In this pilot study, we show for the first time that blood neutrophils from patients with ARDS can express GILZ, in keeping with an anti-inflammatory and regulatory endogenous role of GILZ in humans. Contrary to some markers of inflammation or its resolution, the levels of gilz gene expression were related to ARDS severity.


  • Neutrophils
  • Glucocorticoid-induced leucine zipper (GILZ)
  • ARDS
  • Extracellular DNA
  • Annexin A1


The acute respiratory distress syndrome (ARDS) is one of the most severe forms of acute respiratory failure [1] characterized by diffuse alveolar damage. High alveolar concentrations of inflammatory mediators trigger excessive neutrophil influx and activation, leading to the release of reactive oxygen species (ROS), proteases, cytokines and neutrophil extracellular traps (NETs), all of which can contribute to alveolar injury [2]. Both circulating and alveolar neutrophils exhibit delayed apoptosis in this setting, and this is associated with lung injury, impaired resolution of inflammation, clinical severity, and poor outcome [3, 4].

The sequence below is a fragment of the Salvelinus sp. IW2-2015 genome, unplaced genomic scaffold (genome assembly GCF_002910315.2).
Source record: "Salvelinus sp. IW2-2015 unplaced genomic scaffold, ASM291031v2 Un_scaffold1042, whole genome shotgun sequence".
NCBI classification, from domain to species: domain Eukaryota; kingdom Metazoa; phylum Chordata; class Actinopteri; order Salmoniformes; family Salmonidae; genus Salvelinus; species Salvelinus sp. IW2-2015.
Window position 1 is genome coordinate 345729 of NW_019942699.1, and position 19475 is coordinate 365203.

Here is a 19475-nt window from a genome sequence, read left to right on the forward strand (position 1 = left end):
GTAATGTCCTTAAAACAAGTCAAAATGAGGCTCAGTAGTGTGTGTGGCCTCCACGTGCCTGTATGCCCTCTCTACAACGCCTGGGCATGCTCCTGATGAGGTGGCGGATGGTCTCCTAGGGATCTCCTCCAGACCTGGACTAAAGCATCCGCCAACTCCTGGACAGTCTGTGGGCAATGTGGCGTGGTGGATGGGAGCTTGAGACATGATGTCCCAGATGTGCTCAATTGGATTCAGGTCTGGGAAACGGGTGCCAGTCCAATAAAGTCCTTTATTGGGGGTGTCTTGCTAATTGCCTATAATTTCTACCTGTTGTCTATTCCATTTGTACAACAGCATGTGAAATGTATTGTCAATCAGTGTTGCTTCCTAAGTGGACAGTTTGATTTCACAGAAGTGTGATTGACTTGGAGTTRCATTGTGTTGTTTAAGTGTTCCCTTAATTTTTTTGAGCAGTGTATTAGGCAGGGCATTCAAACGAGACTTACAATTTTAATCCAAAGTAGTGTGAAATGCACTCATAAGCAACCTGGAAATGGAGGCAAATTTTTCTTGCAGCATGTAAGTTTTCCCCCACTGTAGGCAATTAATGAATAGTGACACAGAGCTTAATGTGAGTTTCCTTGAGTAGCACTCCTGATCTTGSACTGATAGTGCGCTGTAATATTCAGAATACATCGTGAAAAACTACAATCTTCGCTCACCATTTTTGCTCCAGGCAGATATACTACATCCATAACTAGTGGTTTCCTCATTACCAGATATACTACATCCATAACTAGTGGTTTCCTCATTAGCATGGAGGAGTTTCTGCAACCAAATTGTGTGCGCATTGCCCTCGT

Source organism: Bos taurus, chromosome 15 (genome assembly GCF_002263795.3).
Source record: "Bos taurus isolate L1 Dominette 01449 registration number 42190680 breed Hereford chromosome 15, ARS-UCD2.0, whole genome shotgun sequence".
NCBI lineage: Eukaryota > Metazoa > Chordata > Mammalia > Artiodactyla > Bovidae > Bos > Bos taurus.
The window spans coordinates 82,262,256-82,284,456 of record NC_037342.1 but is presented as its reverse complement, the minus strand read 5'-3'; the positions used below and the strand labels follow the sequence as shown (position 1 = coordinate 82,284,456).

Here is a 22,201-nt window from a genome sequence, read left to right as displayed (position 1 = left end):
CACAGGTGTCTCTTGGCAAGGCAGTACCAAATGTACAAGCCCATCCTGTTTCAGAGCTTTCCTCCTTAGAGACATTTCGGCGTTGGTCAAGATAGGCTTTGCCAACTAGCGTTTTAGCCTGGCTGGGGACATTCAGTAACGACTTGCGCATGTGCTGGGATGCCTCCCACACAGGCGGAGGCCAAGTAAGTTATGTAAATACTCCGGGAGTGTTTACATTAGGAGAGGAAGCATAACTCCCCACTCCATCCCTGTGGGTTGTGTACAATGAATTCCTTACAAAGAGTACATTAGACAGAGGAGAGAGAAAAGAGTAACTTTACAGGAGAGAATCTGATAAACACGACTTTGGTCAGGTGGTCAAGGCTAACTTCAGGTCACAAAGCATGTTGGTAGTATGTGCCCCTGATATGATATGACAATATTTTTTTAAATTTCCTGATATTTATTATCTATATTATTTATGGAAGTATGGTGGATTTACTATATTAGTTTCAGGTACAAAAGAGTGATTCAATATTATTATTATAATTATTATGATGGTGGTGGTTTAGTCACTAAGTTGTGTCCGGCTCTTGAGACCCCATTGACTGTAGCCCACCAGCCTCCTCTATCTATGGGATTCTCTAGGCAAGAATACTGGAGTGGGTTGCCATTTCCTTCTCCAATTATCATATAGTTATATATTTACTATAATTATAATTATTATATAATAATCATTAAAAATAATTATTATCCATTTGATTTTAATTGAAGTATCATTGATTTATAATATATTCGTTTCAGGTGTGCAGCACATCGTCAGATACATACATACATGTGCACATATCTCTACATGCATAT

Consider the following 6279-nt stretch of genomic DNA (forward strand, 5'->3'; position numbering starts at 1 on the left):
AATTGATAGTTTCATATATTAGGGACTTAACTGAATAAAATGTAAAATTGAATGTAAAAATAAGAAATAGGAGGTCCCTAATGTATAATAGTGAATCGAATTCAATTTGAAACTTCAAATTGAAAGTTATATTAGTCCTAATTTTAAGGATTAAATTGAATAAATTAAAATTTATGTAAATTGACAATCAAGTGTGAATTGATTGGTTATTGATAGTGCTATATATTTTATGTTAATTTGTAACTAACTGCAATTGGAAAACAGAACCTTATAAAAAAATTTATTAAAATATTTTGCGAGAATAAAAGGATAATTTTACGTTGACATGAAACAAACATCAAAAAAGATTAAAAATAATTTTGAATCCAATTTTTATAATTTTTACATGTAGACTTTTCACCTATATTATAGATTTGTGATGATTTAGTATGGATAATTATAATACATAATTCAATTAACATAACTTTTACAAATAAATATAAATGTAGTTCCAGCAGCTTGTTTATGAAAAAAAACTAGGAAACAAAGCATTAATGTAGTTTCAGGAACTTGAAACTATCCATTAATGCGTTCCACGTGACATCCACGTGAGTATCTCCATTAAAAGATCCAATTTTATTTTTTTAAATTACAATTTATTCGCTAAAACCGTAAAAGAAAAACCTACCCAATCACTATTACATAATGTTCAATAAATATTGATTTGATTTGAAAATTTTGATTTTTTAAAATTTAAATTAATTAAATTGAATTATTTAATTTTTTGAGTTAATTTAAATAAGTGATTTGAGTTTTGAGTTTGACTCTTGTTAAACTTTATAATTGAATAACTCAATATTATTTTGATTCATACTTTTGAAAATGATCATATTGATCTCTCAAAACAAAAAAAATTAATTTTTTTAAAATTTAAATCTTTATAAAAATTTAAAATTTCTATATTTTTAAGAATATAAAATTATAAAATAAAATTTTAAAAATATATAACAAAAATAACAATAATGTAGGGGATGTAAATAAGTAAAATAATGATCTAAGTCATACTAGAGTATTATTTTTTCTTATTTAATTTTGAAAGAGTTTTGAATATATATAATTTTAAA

Despite significant research, ARDS management still consists mainly of supportive care, based on optimized ventilation and extracorporeal membrane oxygenation (ECMO) [5]. New therapeutic strategies based on modulation of inflammation, using mesenchymal stromal cells, miRNA, or regulatory T cells, have recently been proposed [68]. Steroids have controversial effects when used early during the course of ARDS [9], but have been shown to reduce fibroblast proliferation and cytokine release when used in the late phase, thereby improving recovery [10]. Another effect of steroid therapy might be the induction of glucocorticoid-induced leucine zipper (GILZ).